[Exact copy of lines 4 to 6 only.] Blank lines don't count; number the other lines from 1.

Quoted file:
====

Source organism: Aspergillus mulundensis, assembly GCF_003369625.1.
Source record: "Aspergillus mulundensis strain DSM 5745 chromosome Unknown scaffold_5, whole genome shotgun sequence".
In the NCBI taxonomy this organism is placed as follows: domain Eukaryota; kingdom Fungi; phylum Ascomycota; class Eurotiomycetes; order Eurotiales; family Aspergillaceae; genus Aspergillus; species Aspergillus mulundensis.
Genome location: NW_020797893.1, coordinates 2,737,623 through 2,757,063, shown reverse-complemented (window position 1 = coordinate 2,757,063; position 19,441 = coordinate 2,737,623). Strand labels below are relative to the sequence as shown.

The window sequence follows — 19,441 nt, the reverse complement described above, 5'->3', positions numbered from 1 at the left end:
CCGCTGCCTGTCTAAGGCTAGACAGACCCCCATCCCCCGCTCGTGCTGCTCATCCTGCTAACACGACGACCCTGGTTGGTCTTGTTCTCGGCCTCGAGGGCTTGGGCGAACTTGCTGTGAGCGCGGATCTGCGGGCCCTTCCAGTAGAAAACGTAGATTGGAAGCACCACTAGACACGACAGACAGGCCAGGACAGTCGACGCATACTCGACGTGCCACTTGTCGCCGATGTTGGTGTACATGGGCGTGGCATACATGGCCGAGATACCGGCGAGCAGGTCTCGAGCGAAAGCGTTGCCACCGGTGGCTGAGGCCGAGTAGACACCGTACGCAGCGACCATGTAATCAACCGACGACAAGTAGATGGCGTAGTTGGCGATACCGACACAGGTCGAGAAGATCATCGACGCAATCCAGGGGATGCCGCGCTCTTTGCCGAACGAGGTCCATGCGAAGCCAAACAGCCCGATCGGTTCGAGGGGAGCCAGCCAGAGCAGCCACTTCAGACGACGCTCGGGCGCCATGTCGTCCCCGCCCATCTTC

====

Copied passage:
Genome location: NW_020797893.1, coordinates 2,737,623 through 2,757,063, shown reverse-complemented (window position 1 = coordinate 2,757,063; position 19,441 = coordinate 2,737,623). Strand labels below are relative to the sequence as shown.

The window sequence follows — 19,441 nt, the reverse complement described above, 5'->3', positions numbered from 1 at the left end:
CCGCTGCCTGTCTAAGGCTAGACAGACCCCCATCCCCCGCTCGTGCTGCTCATCCTGCTAACACGACGACCCTGGTTGGTCTTGTTCTCGGCCTCGAGGGCTTGGGCGAACTTGCTGTGAGCGCGGATCTGCGGGCCCTTCCAGTAGAAAACGTAGATTGGAAGCACCACTAGACACGACAGACAGGCCAGGACAGTCGACGCATACTCGACGTGCCACTTGTCGCCGATGTTGGTGTACATGGGCGTGGCATACATGGCCGAGATACCGGCGAGCAGGTCTCGAGCGAAAGCGTTGCCACCGGTGGCTGAGGCCGAGTAGACACCGTACGCAGCGACCATGTAATCAACCGACGACAAGTAGATGGCGTAGTTGGCGATACCGACACAGGTCGAGAAGATCATCGACGCAATCCAGGGGATGCCGCGCTCTTTGCCGAACGAGGTCCATGCGAAGCCAAACAGCCCGATCGGTTCGAGGGGAGCCAGCCAGAGCAGCCACTTCAGACGACGCTCGGGCGCCATGTCGTCCCCGCCCATCTTC